Tramón also highlights the convenience of the contract to test and attract talent, but also to keep them, since there is an obligation to maintain the employment relationship for at least 3 years to benefit from the incentives.
As for whether these types of measures encourage more or less job insecurity, Tramón believes that the use of technology has led to new business models, such as collaborative platforms, that need to be regulated by specific laws. “The problem is that legislation is always lagging behind, but you can’t go against the natural trend of the market as needed, we should look for hybrid models that favor coexistence but eliminate initiatives that don’t work.”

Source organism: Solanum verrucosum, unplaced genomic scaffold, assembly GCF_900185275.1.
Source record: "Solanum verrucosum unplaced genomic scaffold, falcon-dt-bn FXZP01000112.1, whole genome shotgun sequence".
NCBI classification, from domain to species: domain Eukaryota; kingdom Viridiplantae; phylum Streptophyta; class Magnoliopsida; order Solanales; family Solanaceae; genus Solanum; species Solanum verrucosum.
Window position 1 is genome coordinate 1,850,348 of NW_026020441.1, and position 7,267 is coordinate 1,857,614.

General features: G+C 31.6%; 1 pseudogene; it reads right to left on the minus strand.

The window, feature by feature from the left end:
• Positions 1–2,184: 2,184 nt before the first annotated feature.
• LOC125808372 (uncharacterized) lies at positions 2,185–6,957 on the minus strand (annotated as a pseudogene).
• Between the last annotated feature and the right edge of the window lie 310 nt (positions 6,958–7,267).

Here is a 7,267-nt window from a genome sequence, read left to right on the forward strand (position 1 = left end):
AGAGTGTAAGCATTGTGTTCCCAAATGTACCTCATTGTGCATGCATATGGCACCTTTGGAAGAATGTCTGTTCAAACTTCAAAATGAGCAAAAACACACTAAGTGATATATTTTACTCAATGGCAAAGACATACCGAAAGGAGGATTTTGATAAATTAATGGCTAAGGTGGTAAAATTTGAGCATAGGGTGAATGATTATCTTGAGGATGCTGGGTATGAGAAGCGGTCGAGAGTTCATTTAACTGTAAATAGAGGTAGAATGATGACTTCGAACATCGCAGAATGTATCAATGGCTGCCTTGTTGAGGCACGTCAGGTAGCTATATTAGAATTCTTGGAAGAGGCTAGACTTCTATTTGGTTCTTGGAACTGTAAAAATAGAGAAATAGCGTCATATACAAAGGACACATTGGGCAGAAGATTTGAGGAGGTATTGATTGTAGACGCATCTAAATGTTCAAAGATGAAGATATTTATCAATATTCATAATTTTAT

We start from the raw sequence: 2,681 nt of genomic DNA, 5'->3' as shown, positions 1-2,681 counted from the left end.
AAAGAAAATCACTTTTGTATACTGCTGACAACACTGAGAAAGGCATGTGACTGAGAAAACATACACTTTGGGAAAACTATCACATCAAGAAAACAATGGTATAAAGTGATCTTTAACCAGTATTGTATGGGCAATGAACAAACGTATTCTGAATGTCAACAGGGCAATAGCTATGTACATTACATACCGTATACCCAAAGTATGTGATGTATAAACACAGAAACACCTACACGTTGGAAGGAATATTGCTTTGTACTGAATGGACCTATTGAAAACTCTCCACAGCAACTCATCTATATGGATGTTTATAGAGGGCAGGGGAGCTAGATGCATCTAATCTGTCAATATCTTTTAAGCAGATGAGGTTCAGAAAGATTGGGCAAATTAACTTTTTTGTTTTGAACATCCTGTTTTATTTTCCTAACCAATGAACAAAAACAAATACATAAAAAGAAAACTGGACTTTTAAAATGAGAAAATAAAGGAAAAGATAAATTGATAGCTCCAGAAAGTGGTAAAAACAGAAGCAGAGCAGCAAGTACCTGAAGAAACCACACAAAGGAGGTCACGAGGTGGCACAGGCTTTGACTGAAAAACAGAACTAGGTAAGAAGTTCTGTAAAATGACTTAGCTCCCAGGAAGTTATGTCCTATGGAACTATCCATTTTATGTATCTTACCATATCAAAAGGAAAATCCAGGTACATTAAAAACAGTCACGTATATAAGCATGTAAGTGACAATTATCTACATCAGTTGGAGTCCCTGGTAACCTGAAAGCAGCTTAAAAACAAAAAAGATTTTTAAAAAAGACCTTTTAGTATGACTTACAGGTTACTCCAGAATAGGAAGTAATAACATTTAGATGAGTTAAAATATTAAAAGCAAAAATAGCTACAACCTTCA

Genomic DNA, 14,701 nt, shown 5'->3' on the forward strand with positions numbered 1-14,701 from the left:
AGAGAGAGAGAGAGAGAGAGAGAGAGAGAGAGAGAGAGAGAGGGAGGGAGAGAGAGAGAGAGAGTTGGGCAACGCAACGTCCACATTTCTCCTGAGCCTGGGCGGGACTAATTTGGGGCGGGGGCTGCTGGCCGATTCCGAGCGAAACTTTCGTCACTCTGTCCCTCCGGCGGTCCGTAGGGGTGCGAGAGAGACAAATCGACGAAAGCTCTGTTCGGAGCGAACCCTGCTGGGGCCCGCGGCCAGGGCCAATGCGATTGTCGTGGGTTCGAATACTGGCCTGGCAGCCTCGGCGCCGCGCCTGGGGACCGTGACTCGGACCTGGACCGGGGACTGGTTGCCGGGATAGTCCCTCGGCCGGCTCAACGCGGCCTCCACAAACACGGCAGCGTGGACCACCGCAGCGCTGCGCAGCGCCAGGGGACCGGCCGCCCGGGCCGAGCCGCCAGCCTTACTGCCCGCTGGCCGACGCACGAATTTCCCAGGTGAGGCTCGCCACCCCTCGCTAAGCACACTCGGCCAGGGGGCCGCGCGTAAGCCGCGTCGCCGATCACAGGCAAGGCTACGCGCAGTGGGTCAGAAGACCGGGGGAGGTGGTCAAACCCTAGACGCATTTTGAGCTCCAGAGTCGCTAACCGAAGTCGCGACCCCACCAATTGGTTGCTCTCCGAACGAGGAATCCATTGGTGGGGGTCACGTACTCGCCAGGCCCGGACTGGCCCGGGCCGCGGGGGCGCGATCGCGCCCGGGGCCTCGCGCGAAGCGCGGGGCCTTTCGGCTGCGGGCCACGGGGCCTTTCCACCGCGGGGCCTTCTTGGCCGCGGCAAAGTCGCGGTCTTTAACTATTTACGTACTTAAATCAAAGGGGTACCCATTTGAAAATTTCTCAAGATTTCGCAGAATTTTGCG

On the other hand the reflection that Miguel Angel Romerofounding partner of HRCS reads as follows: “You have to remember that a permanent contract is not given to us by the company, but to us. If an employee puts on their batteries, creates value and aligns with the values of the company, they will have no problem achieving this.”
Miguel Ángel Romero also defended the possibility of testing employees before establishing a permanent contract, as allowed by the Entrepreneur Support Agreement, and greater flexibility in the event of redundancies. “You have to assume that entrepreneurs would much rather hire than fire someone, but staying with someone who doesn’t work is very stressful.”
Finally, it also separates the rise in abuse from initiatives like the contract, arguing that “no entrepreneur will hire someone who doesn’t fit into a job, no matter the incentive. In fact, most of them were not even aware of the existence of the Entrepreneur Support Contract because very little was publicized.”
And the startups?